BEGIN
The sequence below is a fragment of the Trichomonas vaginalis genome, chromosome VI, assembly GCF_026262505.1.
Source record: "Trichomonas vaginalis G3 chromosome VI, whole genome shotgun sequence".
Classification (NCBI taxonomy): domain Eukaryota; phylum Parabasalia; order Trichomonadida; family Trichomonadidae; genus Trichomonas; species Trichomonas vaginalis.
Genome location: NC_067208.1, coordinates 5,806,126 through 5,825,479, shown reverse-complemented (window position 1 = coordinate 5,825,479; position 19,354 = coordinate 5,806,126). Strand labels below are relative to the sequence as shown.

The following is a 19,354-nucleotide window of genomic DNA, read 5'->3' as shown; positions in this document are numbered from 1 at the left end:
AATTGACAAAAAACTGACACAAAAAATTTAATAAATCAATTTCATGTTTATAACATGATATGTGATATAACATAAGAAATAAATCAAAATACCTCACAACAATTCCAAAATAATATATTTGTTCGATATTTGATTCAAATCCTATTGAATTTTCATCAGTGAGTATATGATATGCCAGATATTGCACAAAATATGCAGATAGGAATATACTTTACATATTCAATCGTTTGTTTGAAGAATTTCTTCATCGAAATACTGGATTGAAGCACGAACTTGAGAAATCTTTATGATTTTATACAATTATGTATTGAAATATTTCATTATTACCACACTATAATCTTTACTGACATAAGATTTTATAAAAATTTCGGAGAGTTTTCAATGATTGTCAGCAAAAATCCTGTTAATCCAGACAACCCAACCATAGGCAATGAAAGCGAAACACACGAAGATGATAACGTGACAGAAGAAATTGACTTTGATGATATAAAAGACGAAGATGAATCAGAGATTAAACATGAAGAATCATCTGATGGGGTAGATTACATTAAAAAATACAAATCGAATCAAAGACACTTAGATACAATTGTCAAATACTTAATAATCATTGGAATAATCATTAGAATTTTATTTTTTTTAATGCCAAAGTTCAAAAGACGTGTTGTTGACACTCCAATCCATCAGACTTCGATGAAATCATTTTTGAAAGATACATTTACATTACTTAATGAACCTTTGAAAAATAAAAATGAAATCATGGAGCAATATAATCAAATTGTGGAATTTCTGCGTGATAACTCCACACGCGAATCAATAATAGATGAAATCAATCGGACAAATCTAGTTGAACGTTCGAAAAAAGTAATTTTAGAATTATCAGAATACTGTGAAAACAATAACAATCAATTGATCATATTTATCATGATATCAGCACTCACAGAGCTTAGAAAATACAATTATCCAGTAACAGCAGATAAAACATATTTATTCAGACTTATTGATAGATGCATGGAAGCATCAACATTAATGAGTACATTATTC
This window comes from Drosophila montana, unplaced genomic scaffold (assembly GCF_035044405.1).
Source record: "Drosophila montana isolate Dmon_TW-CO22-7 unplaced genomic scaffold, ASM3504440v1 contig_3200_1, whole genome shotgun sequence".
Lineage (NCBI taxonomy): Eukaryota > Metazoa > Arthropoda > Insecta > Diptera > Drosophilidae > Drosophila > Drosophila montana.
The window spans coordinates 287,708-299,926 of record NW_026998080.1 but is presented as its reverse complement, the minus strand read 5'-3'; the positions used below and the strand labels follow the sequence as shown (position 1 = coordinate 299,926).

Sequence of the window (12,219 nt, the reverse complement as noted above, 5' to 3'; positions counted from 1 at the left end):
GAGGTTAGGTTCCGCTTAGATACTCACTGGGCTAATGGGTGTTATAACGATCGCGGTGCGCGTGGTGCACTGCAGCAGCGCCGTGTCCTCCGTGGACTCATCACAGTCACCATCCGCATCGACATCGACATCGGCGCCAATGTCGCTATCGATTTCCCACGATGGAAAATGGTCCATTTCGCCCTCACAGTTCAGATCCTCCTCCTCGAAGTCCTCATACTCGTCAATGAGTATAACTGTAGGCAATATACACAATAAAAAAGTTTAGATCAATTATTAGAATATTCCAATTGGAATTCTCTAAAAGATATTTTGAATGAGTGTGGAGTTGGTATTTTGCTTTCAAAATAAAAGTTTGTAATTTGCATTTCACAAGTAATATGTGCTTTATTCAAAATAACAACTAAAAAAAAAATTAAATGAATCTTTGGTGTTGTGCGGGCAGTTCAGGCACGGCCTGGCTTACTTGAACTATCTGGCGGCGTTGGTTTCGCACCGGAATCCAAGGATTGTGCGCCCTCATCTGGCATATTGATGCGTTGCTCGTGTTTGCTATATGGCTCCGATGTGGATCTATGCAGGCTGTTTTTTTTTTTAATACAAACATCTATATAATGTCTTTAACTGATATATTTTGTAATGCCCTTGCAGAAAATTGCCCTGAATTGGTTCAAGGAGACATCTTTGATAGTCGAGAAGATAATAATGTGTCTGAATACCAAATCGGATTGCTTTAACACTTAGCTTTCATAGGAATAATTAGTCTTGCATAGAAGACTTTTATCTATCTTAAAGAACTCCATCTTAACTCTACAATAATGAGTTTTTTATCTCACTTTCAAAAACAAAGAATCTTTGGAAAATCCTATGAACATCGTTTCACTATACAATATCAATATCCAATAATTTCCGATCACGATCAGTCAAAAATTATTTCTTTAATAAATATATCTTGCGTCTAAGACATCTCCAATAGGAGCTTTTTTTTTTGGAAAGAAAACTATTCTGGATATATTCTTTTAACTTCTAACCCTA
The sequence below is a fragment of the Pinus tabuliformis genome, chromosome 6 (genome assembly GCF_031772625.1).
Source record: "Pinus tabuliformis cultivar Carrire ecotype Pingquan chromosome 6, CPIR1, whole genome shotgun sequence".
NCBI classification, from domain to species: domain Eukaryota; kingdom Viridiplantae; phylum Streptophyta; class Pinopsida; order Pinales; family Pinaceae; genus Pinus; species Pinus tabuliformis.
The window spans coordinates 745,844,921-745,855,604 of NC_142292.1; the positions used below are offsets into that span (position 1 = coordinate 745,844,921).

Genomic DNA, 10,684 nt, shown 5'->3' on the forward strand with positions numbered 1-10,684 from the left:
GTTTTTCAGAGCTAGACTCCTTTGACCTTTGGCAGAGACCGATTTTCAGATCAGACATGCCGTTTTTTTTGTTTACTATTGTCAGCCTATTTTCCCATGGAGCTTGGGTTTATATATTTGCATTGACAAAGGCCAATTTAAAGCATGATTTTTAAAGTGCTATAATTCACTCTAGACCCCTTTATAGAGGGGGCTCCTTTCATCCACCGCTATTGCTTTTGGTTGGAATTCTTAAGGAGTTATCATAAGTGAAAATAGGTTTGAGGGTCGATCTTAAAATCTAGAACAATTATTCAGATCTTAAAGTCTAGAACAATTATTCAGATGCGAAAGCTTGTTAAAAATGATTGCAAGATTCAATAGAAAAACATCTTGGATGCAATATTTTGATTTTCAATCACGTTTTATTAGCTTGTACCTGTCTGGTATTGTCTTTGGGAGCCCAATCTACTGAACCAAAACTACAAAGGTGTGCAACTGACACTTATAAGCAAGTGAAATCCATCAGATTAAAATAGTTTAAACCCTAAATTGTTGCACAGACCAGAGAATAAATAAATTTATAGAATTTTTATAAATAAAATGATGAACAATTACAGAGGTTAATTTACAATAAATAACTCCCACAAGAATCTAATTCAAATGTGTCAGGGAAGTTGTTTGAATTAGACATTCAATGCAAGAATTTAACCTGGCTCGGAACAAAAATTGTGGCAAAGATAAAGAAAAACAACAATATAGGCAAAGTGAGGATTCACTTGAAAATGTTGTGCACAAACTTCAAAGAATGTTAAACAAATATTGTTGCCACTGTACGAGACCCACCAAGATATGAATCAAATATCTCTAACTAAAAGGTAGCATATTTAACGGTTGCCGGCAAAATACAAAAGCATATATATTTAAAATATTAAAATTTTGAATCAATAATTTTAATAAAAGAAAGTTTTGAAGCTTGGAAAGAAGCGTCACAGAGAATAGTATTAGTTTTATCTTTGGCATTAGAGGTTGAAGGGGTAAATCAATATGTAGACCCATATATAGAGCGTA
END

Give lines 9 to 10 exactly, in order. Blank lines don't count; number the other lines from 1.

Lineage (NCBI taxonomy): Eukaryota > Metazoa > Arthropoda > Insecta > Diptera > Drosophilidae > Drosophila > Drosophila montana.
The window spans coordinates 287,708-299,926 of record NW_026998080.1 but is presented as its reverse complement, the minus strand read 5'-3'; the positions used below and the strand labels follow the sequence as shown (position 1 = coordinate 299,926).